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6 Homeowners Insurance Coverages Explained

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  • 6 Homeowners Insurance Coverages Explained

Sifting through homeowners insurance coverages can get quite confusing, especially when you’re trying to read between the lines of legal lingo to decipher what it all means. That’s where Clovered comes in. We’re located at the intersection of technology and real people, helping you better understand the ins, outs and intricacies of home insurance.

It’s important to know that homeowners insurance is broken into six different policy types, each fulfilling a unique need for different houses. While a policy for older homes includes different covered perils and looks much different than a policy for mobile homes, the coverages included within each remain the same.

Let’s take an in-depth dive into each of the coverages within a homeowners insurance policy, and get even more granular into the specific types and amounts you may need.

Coverage A: Dwelling (For Your House)

The structure of your home is protected by the dwelling portion of your policy. It helps pay to repair or rebuild your home to its condition if it’s damaged or destroyed by a covered peril, such as a hurricane or a house fire.

While it covers the structural pieces of your home, like the roof and walls, it also covers the structural integrity of your home and most things built into it. Things like the chimney, carpet, windows, doors, ceiling, drywall, air conditioning units and plumbing fixtures would be protected under the dwelling portion of your homeowners insurance policy.

Your policy’s dwelling coverage amount should be represented by your home’s value. So houses that are worth $500,000 should have at least $500,000 worth of dwelling coverage just in case it needs to be entirely rebuilt after a covered incident.

But insuring your home to its current value may not always provide you with enough coverage. Housing prices increase through the year, while your coverage limits remain the same. So it’s always recommended to enroll in dwelling coverage that’s about 5% more than your home’s going price. That gives you some wiggle room so you don’t have to pay out of pocket if your house is destroyed and you find that your maximum coverage amount wasn’t sufficient.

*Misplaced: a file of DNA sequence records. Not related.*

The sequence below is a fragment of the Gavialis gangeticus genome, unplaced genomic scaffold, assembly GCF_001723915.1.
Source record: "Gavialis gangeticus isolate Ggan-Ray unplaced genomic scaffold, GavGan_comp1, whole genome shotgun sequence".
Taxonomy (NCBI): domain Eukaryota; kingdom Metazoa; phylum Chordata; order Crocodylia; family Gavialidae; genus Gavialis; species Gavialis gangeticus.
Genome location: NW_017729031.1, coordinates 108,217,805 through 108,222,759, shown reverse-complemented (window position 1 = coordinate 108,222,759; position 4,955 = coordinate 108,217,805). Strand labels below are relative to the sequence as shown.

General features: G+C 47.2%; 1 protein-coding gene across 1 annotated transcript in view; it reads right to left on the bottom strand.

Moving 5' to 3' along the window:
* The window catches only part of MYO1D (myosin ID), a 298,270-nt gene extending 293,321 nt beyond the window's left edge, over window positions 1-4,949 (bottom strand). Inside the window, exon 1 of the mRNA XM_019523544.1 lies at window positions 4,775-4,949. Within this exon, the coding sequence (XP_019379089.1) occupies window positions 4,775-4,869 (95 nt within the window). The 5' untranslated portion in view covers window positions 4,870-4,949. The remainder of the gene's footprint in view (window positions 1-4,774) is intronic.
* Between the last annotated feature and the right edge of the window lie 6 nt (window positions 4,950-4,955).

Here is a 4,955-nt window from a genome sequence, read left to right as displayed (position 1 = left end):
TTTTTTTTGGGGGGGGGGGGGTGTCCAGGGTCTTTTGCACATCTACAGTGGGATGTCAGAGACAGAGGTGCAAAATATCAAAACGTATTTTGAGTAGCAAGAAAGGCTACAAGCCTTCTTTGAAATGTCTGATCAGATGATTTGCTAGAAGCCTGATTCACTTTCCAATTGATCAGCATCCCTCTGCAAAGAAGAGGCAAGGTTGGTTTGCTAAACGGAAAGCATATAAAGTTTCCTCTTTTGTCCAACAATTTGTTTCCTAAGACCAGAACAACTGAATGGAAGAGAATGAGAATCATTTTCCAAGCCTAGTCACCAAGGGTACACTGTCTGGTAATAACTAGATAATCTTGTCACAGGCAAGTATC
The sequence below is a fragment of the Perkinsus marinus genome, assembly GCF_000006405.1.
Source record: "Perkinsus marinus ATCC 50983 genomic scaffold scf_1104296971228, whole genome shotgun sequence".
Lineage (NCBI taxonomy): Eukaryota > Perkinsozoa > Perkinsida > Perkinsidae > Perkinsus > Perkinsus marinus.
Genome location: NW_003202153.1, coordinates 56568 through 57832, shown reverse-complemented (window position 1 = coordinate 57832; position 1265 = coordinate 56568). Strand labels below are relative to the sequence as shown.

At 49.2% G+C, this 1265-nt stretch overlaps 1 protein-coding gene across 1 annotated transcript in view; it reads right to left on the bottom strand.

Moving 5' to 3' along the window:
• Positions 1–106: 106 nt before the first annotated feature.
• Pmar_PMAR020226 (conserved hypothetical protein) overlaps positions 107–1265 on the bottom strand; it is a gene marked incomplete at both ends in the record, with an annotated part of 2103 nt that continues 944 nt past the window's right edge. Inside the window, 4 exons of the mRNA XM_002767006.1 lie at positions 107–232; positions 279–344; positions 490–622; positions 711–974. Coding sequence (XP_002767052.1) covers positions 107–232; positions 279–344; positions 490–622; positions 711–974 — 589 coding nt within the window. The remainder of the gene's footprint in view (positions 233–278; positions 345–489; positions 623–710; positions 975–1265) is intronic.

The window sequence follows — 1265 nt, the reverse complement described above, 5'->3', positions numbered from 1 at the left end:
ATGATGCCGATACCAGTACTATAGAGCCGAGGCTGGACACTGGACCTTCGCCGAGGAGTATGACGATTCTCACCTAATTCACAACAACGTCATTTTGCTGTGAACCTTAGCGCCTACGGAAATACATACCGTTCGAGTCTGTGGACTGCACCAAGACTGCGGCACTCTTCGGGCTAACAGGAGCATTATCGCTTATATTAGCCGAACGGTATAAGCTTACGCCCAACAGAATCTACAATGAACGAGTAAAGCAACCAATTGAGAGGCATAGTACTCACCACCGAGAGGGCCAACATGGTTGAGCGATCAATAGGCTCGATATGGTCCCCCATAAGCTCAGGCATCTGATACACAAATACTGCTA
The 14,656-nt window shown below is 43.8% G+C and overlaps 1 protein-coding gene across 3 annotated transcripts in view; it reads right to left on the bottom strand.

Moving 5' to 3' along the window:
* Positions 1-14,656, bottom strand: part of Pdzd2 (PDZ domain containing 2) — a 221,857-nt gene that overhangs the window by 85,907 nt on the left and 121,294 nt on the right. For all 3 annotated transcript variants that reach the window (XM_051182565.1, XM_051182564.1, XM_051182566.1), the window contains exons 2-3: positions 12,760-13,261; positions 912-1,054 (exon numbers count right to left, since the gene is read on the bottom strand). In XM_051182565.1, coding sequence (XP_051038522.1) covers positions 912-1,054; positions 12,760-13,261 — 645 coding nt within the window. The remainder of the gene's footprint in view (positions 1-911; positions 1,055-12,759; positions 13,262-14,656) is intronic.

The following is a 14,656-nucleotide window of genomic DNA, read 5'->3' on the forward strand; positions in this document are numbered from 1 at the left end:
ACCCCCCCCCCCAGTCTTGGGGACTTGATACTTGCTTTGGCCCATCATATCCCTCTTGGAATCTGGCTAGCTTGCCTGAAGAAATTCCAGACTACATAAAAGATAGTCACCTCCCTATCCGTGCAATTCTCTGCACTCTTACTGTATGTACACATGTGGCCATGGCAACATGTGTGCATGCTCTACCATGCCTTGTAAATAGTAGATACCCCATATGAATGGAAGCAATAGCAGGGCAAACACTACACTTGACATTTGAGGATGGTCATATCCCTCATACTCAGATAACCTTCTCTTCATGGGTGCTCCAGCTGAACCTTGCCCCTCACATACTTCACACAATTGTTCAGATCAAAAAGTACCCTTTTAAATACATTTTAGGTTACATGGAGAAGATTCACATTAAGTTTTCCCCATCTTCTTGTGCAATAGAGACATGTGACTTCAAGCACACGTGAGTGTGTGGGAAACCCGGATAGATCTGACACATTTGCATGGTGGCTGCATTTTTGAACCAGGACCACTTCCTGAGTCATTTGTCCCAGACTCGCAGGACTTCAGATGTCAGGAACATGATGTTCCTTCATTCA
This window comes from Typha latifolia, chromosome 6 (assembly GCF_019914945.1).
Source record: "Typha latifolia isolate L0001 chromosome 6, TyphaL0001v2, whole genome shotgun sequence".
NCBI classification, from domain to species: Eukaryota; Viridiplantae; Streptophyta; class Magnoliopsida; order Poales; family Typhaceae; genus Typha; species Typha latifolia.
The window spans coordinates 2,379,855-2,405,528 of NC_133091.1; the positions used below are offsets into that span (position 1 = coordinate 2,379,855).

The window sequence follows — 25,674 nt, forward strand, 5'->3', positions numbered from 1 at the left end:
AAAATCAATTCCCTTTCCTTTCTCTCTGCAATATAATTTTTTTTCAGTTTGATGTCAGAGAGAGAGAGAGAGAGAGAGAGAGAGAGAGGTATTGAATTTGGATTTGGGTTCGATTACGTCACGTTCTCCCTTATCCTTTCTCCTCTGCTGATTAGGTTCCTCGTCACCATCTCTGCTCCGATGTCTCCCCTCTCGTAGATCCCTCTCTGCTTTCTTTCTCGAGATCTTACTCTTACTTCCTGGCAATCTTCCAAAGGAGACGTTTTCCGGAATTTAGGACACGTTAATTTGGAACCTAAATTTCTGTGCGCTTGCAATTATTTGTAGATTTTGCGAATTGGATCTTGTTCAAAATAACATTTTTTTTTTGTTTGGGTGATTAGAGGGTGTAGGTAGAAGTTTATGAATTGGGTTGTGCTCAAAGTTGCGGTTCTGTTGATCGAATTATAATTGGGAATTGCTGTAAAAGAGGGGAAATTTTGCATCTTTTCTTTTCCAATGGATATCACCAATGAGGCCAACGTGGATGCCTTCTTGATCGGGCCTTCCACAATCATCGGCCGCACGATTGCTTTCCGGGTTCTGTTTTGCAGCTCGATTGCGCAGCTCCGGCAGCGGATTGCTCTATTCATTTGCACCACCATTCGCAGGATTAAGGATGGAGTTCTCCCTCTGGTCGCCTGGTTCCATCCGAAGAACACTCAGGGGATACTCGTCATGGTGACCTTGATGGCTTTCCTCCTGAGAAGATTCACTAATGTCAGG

There are also two types of dwelling coverage you can enroll in: actual cash value or replacement cost coverage. Let’s dive into both coverages to figure out which one better fulfills your needs.

Market Value Coverage

If a covered loss occurs, market value coverage can pay up to your home’s value on the open market before it was damaged. Even though your home may only cost $300,000 to rebuild, market value coverage could deem the location, acreage and proximity to good school districts increases your home’s market value. So it would pay up to its market value.

However, it usually goes the opposite direction. If your home costs $500,000 to rebuild, but it’s only going to $300,000 on the open market, your insurer would only cover up to $300,000 to rebuild your house. That means you’d either have to settle for a $300,000 home or pay the remaining amount out of your own pocket.

Replacement Cost Coverage

If a covered loss occurs and you have enrolled in replacement cost coverage, however, your insurer would pay the cost to rebuild your home (up to your policy’s maximums). This includes the cost of materials, labor and may even cover the additional expenses to bring your home up to code.

So if your home were only worth $400,000 on the open market, but it costs $500,000 to rebuild because your home was updated with granite countertops, custom cabinets and built-in structures with custom molding, your insurer would pay up to your policy’s maximum (in this reference it’s $500,000) to rebuild your home.

Coverage B: Other Structures (For Other Structures on Your Property)